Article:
ALL_SOURCE, obsolete? Yes, it has been effectively deprecated, which turned out to be ill-considered decision. Apparently, some people like the old way better, especially that there is no way to search the comments. The fix is expected in next SQL Developer release, but for now here is a workaround. Among the other things it demonstrates that many features are nearly duplicated, and certainly a search can be accommodated by SQL Developer reports. In fact, there is a off-the-shelf report “Search Source Code” already, although many would find the
owner = USER predicate impeding their goal. With little effort, however, one can customize it to approximate to what the Search Panel does (for RDBMS versions below 11.1). One can even prettify the output with html formatting; here are the steps:
1. Go to reports tab -> User Defined Reports and select “Add Report” from context menu
2. Name the report, e.g. “Fancy all_source”, and copy and paste the following prettified query
select owner "Owner", name "PL/SQL Object Name", type "Type", line "Line", '<html><font bgcolor=#dddddd>' ||substr(text,1,instr(upper(text),upper(:TEXT_STRING))-1)||'</font>' ||'<font bgcolor=#bbffbb>' ||substr(text,instr(upper(text),upper(:TEXT_STRING)),length(:TEXT_STRING)) ||'</font>' ||'<html><font bgcolor=#dddddd>' ||substr(text,instr(upper(text),upper(:TEXT_STRING))+length(:TEXT_STRING)) "Text", owner sdev_link_owner, name sdev_link_name, type sdev_link_type, line sdev_link_line from sys.all_source where (:TEXT_STRING is null or instr(upper(text),upper(:TEXT_STRING)) > 0) and length(text)<3000 --not like '%wrapped%' and name not like 'BIN$%' order by owner, name, type, line
3. Use Go To option from context menu on PL/SQL object name to navigate to the PL/SQL compilation unit.
Here is a screen shot of the report output:
March 2, 2011
Here is unconventional way to write a query in ANSI SQL join syntax
SELECT 1 FROM DEPARTMENTS C JOIN EMPLOYEES A JOIN JOBS B ON C.DEPARTMENT_ID = A.DEPARTMENT_ID ON A.JOB_ID = B.JOB_ID
It is valid syntax according to ANSI 92. Indeed, the fragment
EMPLOYEES A JOIN JOBS B ON C.DEPARTMENT_ID = A.DEPARTMENT_ID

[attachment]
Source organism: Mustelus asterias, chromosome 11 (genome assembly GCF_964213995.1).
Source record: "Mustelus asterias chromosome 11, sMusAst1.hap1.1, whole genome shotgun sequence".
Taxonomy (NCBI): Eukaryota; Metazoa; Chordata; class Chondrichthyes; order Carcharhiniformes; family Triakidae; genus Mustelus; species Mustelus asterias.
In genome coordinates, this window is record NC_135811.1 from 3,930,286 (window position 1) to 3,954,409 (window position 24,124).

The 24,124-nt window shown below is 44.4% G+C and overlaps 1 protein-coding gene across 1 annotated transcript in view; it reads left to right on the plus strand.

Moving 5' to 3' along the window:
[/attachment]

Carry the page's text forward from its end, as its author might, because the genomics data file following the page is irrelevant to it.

qualified join which is a
joined table which is a
Therefore, one can just take conventional restrict-project-cartesian product query, and replace all the commas in the
FROM clause with the
JOIN keyword, then replace
AND keywords with the
An argument in favor of ANSI style is allegedly cleaner textbook example
SELECT 1 FROM DEPARTMENTS C JOIN EMPLOYEES A ON C.DEPARTMENT_ID = A.DEPARTMENT_ID JOIN JOBS B ON A.JOB_ID = B.JOB_ID
although, as we have witnessed, ANSI grammar doesn’t enforce it. A developer is free to mix the first and the second variant in unbelievably messy query!
My feelings is reflected in a quote by Anthony Molinaro (author of “SQL Cookbook”):
“Old style is short and sweet and perfect. ANSI dumbed it down, and for people who’ve been developing for sometime, it’s wholly unnecessary”.
February 14, 2011
Here is a solution to Iggy Fernandez The Second SQL challenge:
WITH T(W2,OUT) AS (
SELECT WORD2, WORD1 || ' ' || WORD2 || ' ' || WORD3 FROM RIDDLE
T1.out || ' ' || R.WORD2 || ' ' || T2.out
FROM T T1, RIDDLE R, T T2
WHERE T1.W2 = R.WORD1 AND T2.W2 = R.WORD3
) select out from t
(Be sure to have table columns of sufficient width). It outputs something like:
TRYING TO TYPE ONE HUNDRED DISTINCT WORDS IN A SINGLE PARAGRAPH IS REALLY TOUGH IF I CANNOT REPEAT ANY OF THEM THEN PROBABLY THOSE WITH MANY LETTERS SHOULD BE USED MAYBE SOME READERS WILL UTILIZE DICTIONARIES THESAURUSES THESAURI OR POSSIBLY EVEN ENCYCLOPEDIAS BUT MY PREFERENCE HAS ALWAYS BEEN THAT GRAY MATTER BETWEEN YOUR EARS SERIOUSLY MARILYN CHALLENGES SUCH AS THIS REQUIRE SKILLS BEYOND
P.S. It looks like I didn’t figure out tree structure correctly as the rhs of the tree is almost gibberish:
SCIENCE AND PHYSICS SO WHAT DO YOU ASK READING COMPREHENSION WRITING ABILITY GOOD OLD FASHIONED ELBOW GREASE SCIENTISTS DONT CARE ABOUT STRUCTURE THEY WANT RESULTS HEY LOOK ONLY ELEVEN MORE LEFT
Why the forementioned query didn’t connect it to the first part is another mystery…